Among the many men who distinguished themselves during this operation was Jr. Sgt. Ivan Sergeevich Starykh of the 71st Guards Sapper Battalion. Following the landing of the 2nd Battalion of the 182nd Regiment on the island with marker 63.0 one of the half-pontoons in use was damaged by German fire and its crew was injured or killed. Starykh led his squad in taking over operation of the craft and managed, despite casualties, to transport two rifle and one machine gun companies, plus a regimental gun, to the right bank before he was killed by German artillery fire. Starykh was buried near Soloshino and on February 22, 1944 was posthumously made a Hero of the Soviet Union.[18]

The main goal of 37th Army on September 29–30 was to expand the existing bridgeheads, consolidate them, and repel increasingly powerful counterattacks. Overnight on September 28/29 the 110th Guards Division was committed from the Corps' second echelon. The 62nd Guards, together with its two attached antitank regiments, was tasked with completing the crossing of its main forces by morning and then to go over to the offensive to occupy a line from height 168.0 to Mishurin Rog by the end of the day. Due to the ongoing shortage of crossing equipment the 131st Guards Artillery and the attached regiments were forced to remain on the east bank and support the attacking troops from their previous positions. Despite this support the division was unable to carry out the Army's objective due to continuing infantry and armor counterattacks. By the end of the day the 182nd Regiment was fighting for Kutsevolovka, the 186th had captured height 156.9, and the 184th had taken the northern part of Mishurin Rog and reached the northern slopes of height 177.6. During the day elements of the 23rd Panzer Division began arriving in the Mishurin Rog area. Overnight on September 29/30 the 92nd Guards' 282nd Guards Rifle Regiment was landed in the 62nd Guards bridgehead east of Derievka, while the remainder of the division's own forces, apart from the 131st Artillery, crossed as well.[19]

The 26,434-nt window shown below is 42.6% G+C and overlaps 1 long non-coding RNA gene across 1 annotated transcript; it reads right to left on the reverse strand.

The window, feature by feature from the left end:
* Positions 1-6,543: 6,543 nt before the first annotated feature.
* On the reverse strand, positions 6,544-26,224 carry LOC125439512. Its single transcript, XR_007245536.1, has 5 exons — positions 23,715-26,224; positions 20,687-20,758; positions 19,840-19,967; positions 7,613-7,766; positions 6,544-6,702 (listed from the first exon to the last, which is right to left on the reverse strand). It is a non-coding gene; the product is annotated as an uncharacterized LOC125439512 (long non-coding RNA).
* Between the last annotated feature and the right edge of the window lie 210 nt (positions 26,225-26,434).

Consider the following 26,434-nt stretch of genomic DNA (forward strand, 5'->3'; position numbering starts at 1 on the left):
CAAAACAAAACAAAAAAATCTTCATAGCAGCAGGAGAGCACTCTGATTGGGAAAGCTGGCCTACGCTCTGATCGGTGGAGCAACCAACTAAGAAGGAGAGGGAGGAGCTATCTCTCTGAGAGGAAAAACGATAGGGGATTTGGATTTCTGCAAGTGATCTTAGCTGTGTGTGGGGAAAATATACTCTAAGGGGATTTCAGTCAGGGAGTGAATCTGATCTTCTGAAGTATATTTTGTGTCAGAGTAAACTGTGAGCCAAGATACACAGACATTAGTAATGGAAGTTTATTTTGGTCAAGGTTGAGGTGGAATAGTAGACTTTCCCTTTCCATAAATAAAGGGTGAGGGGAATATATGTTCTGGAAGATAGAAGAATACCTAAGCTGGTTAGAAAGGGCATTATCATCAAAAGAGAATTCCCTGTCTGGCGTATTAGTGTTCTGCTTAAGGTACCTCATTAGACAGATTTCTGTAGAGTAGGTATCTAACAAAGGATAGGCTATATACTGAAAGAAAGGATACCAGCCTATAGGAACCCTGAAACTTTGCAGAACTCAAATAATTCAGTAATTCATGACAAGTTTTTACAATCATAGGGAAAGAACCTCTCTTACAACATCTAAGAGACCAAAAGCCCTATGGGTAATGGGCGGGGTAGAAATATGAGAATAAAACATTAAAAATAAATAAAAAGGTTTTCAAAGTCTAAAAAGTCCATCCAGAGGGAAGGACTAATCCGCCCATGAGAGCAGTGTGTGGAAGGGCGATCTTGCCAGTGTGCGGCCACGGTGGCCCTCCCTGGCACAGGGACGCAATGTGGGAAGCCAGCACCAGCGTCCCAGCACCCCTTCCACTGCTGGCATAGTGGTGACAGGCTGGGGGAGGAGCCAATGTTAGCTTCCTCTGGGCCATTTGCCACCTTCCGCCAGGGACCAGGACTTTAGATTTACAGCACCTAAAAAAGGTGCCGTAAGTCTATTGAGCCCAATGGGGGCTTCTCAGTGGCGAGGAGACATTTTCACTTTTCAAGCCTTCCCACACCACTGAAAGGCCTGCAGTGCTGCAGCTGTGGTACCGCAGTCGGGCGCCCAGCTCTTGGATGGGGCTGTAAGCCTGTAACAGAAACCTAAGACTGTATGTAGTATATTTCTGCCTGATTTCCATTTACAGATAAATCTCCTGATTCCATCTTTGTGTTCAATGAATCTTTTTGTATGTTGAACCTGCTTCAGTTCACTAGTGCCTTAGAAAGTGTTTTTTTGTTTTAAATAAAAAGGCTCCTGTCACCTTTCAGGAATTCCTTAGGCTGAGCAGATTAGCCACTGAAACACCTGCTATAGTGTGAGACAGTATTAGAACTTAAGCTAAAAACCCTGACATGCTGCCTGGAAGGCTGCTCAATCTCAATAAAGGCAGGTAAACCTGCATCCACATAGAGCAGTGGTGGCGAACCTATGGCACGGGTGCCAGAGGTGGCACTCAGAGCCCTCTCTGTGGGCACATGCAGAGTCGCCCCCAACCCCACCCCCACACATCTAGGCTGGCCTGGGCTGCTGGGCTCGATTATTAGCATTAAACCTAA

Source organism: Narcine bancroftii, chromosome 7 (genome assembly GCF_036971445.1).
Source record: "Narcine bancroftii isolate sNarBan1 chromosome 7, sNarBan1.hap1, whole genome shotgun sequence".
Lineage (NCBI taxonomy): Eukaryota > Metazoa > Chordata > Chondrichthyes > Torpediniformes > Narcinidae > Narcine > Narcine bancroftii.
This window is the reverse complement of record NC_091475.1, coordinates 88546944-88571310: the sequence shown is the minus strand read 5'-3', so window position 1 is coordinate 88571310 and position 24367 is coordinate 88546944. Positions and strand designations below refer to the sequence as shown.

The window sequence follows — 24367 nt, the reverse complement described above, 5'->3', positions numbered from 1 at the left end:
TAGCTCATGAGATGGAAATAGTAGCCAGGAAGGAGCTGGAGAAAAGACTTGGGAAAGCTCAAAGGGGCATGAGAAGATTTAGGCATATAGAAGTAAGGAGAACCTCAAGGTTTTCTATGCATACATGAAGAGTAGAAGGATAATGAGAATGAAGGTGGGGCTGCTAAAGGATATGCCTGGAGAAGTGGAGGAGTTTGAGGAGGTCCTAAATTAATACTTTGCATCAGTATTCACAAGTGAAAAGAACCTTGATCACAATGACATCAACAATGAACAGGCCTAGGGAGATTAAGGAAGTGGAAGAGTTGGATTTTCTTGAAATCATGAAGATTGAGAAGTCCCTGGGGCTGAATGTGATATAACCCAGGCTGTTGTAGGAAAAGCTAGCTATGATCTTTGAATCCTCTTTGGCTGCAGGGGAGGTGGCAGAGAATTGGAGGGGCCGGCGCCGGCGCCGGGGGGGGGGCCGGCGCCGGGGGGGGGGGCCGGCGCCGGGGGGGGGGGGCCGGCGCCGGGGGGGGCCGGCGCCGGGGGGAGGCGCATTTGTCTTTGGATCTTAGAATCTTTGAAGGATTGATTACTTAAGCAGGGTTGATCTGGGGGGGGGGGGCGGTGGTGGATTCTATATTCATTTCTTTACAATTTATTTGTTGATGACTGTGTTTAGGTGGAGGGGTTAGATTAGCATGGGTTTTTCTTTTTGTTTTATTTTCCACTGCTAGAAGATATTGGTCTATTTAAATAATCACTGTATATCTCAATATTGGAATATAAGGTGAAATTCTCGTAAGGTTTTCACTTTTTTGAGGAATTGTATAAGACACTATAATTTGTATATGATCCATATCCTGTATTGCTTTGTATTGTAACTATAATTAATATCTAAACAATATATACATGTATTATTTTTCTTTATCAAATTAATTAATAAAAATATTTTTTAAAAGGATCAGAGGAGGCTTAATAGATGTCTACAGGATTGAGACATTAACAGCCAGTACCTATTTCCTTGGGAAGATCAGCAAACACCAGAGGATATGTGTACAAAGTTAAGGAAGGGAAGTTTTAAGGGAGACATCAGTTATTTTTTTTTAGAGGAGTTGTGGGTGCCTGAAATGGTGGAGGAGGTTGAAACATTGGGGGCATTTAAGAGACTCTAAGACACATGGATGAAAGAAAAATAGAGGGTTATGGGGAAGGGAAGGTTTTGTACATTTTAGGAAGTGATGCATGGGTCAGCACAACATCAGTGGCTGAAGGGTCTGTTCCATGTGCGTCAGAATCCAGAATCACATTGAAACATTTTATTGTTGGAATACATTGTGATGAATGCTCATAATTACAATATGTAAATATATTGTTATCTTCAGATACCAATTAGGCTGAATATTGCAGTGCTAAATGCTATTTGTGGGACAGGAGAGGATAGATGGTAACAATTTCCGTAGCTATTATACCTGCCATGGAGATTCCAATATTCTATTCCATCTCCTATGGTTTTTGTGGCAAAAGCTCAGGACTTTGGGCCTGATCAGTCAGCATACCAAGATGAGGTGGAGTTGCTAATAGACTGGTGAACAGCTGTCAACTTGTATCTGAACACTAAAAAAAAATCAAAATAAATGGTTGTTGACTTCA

Heavy fighting for the bridgehead began at dawn. 23rd Panzer had been ordered to eliminate the foothold, and began with two attacks from 0500 to 0600 hours with up to a battalion of infantry backed by 20 tanks from the Nezamozhnik area. These attacks were beaten off by artillery and machine gun fire but a renewed effort from Kaluzhino at 1100 hours managed to break through with 15 tanks and 11 Sd.Kfz. 251 vehicles carrying infantry to the area of height 127.5. A decisive counterattack drove these off; overall the division repulsed eight powerful attacks during the day but also lost some ground due to insufficient antitank artillery. Ammunition was also in short supply. Despite these factors by the end of September 30 the division's bridgehead had expanded to 15km in width and up to 5-6km in depth. Sharokhin was ordered to step up the transfer of heavy equipment to his bridgeheads, especially due to intelligence that the Großdeutschland Division was arriving southeast of Mishurin Rog.[20]